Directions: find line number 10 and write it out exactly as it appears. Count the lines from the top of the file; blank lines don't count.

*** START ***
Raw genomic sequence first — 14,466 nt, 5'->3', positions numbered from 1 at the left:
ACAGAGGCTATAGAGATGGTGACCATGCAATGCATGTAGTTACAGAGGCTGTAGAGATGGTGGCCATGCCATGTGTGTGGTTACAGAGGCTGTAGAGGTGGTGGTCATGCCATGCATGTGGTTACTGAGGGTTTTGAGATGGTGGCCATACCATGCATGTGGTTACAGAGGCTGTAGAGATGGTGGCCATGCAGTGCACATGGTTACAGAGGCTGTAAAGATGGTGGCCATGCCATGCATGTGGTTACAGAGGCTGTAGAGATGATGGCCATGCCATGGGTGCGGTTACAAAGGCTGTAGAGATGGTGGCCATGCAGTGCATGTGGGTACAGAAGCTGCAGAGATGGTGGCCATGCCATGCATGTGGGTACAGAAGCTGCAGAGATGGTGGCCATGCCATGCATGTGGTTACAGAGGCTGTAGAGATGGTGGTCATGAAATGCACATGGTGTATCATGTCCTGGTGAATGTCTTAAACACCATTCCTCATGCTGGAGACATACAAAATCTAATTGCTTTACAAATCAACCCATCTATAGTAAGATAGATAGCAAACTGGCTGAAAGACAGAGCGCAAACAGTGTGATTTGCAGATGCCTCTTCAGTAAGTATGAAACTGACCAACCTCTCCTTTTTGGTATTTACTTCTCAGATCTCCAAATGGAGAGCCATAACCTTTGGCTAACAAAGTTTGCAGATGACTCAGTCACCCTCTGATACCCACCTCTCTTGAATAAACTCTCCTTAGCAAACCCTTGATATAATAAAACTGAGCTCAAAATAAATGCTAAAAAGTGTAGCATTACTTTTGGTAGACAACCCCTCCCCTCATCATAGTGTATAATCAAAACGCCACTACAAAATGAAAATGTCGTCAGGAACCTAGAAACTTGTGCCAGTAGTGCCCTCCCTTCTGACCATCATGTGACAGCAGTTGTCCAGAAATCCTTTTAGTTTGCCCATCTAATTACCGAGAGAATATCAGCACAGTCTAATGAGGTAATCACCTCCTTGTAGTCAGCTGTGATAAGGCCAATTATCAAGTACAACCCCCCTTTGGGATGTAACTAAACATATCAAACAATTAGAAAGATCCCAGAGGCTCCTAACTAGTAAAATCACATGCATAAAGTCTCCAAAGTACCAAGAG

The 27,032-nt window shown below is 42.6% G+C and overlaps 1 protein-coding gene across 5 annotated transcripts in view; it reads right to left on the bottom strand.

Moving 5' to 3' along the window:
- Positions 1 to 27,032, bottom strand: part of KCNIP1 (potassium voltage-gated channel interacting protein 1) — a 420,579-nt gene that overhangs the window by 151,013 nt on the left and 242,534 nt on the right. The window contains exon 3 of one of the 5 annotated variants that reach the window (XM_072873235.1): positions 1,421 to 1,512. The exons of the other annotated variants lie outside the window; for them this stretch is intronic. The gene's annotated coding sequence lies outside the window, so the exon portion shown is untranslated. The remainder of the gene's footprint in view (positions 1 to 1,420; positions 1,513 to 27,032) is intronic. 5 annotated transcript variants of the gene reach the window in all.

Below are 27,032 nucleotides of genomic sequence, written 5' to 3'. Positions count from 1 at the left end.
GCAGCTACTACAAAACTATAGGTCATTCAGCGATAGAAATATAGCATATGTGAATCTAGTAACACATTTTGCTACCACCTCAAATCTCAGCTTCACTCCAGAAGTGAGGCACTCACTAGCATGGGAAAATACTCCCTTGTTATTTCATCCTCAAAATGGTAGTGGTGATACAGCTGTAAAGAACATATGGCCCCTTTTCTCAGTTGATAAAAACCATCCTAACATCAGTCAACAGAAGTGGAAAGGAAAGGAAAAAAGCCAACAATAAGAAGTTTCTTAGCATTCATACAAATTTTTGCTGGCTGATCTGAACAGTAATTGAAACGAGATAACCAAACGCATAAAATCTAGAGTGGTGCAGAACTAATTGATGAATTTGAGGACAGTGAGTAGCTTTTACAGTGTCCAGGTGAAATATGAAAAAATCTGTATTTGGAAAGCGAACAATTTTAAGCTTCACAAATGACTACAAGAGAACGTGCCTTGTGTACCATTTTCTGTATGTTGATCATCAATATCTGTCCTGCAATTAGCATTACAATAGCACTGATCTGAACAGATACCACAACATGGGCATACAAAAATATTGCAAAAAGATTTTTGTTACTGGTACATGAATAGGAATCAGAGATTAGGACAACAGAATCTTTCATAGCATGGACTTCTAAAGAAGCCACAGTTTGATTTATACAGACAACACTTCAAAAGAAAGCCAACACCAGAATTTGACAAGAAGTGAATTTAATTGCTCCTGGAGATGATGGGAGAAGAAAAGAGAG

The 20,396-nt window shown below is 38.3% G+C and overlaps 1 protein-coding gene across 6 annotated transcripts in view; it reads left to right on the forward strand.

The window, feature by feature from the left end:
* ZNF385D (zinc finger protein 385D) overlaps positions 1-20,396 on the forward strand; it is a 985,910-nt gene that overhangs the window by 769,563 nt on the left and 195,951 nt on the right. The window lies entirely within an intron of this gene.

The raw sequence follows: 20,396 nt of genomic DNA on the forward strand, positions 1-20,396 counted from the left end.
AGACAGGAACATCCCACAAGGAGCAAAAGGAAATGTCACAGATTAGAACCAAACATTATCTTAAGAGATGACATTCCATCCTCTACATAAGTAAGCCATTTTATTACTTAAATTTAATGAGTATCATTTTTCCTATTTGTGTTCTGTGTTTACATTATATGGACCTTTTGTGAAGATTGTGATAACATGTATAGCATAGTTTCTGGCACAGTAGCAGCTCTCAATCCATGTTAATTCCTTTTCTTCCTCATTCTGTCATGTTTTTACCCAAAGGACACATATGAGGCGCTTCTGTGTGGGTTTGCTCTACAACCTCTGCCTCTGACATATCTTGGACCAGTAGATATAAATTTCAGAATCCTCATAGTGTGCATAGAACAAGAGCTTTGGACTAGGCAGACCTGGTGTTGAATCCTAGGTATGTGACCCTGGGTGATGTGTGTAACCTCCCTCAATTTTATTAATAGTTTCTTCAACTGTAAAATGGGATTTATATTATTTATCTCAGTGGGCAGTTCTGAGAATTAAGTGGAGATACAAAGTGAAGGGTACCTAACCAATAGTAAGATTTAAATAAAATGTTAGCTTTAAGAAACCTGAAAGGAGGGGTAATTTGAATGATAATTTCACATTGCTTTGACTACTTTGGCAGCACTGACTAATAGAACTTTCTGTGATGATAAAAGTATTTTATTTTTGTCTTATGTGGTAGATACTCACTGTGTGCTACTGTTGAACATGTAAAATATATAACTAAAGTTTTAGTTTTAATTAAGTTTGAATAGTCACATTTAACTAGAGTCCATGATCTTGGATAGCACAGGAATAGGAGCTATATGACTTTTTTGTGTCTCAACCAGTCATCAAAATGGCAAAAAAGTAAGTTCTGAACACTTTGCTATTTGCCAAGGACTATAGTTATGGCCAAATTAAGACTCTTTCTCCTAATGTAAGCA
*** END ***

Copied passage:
* ZNF385D (zinc finger protein 385D) overlaps positions 1-20,396 on the forward strand; it is a 985,910-nt gene that overhangs the window by 769,563 nt on the left and 195,951 nt on the right. The window lies entirely within an intron of this gene.